The Royal College of Veterinary Surgeons is askig for feedback on veterinary paraprofessionals. H&H finds out what this could mean for equine practitioners and owners
PARAPROFESSIONALS could become regulated under the Royal College of Veterinary Surgeons’ (RCVS) umbrella in the hopes of tightening industry standards.
The RCVS legislation reform consultation is asking for feedback from the public and professionals on recommendations for changes in which professions are governed.
The consultation, which closes on 23 April, follows findings by the RCVS legislation working party (LWP), established in 2017, which aimed to propose changes to the Veterinary Surgeons Act (VSA) to ensure the RCVS can be a “modern and efficient” regulator.
A spokesman for the RCVS told H&H one key principle of the LWP’s work was that the vet-led team, including vet nurses, should fall under a single regulatory umbrella. The LWP defined the vet-led team as “appropriately regulated professionals working under the direction of a veterinary surgeon, to protect animal health and welfare”.
“The LWP proposed a model of paraprofessional regulation, allowing the RCVS to regulate all members of the vet-led team,” he said.
“This could include equine dental technicians [EDTs] and musculoskeletal therapists, whose work has been identified as requiring stronger legislative underpinning that would need to be linked with RCVS Associate status.”
The spokesman added the RCVS has a long-standing recommendation that the title “‘veterinary nurse” should be legally protected to prevent its use by unqualified, unregulated individuals, and continues to seek this change in the law.
“The protection of professional titles gives clarity and assurance to the public and prevents untrained individuals from claiming expertise they do not have,” said the spokesman. “The LWP report reaffirmed this recommendation, and further recommended that protection of title be extended to any new paraprofessions that fall under the RCVS’s regulatory umbrella.”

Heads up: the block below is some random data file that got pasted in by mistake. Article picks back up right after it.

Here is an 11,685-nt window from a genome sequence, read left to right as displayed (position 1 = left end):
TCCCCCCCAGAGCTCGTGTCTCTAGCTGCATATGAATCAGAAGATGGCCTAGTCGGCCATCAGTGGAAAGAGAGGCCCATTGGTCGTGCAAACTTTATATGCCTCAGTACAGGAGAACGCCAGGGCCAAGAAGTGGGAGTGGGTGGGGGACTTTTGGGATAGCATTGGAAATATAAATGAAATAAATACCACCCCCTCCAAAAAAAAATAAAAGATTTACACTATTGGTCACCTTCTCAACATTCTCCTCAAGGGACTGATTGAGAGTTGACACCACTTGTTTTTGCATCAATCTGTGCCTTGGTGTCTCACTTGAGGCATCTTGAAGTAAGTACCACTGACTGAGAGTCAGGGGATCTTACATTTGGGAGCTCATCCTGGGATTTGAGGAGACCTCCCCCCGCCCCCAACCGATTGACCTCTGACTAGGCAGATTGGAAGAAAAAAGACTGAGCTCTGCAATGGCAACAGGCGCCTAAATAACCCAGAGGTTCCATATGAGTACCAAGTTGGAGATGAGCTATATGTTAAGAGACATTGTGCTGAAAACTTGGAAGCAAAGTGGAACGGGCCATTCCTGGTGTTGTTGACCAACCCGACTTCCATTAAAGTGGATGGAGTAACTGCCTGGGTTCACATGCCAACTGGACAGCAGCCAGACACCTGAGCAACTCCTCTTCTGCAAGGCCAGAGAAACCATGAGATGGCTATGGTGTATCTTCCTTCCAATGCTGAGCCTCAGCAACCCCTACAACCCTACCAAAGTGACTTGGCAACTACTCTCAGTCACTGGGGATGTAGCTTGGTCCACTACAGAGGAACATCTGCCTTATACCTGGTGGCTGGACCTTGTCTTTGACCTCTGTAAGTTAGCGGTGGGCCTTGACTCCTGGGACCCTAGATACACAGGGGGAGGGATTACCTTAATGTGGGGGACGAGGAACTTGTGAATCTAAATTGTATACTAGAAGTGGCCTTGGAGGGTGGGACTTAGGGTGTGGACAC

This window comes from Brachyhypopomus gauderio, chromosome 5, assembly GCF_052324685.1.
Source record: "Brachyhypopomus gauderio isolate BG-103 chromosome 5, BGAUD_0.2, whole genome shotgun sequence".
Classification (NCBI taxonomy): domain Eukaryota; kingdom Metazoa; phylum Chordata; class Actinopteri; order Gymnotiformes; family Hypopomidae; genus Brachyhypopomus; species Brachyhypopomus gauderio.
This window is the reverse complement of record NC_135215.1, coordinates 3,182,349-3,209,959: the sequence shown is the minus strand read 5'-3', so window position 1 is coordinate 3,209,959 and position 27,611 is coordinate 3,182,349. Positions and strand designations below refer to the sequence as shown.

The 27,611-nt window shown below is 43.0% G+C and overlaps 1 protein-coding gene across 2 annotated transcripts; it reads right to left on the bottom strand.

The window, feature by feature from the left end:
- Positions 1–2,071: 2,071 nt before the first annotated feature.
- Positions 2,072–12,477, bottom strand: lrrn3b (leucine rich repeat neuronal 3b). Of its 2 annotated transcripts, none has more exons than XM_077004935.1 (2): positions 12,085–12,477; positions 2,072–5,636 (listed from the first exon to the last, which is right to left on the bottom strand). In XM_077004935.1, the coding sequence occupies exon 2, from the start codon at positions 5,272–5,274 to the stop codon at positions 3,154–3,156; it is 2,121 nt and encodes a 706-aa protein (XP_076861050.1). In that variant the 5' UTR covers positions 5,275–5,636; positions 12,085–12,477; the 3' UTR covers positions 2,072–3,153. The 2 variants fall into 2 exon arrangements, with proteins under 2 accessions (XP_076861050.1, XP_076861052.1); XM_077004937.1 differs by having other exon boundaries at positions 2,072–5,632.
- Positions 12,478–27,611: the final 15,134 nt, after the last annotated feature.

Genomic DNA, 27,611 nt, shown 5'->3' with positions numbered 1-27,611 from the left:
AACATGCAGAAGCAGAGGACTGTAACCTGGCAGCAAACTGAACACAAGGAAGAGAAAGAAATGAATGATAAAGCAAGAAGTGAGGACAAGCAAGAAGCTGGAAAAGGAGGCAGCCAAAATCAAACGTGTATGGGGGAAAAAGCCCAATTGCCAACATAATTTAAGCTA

British Association of Equine Dental Technicians (BAEDT) chairman James Arkley told H&H the association has been liaising “very closely” with the RCVS and Defra on the consultation and supports a “much-needed” review of the VSA making it fit for purpose for modern veterinary services.
“BAEDT feels paraprofessionals, specifically EDTs, being regulated as vets and vet nurses are, will only improve horse welfare and provide much-needed clarity to the horse-owning public and businesses on who is qualified to perform equine dentistry in the UK,” he said.
“In initial feedback, BAEDT has identified issues and benefits that would impact our members following the working party recommendation report. The RCVS has committed BAEDT will be involved in all future paraprofessional discussions and sees BAEDT and its qualified membership as an integral part of the vet-led team proposals.
“We hope and trust the RCVS will continue to recognise the extensive experience and continued professional development training our membership must undertake, the British Equine Veterinary Association equine dentistry qualification, and how this gives the public confidence they are using individuals who have met a high standard of workmanship and are working with the horse’s best interests at the fore.”
Eleanor Andrews, president of the Register of Animal Musculoskeletal Practitioners (RAMP) said the organisation “welcomes” the consultation.
She told H&H: “We hope it will provide clarity and direction at the end of years of regulatory uncertainty, continuing the positive outcome from the recent statement of clarification.
“We hope it will enable continued positive development in supporting animal welfare and improving treatment standards among the musculoskeletal professions, aiding ease of access to highly skilled practitioners and improving the confidence of vets and the general public in their animal’s health care. All of which support RAMP’s fundamental principles,” she said.
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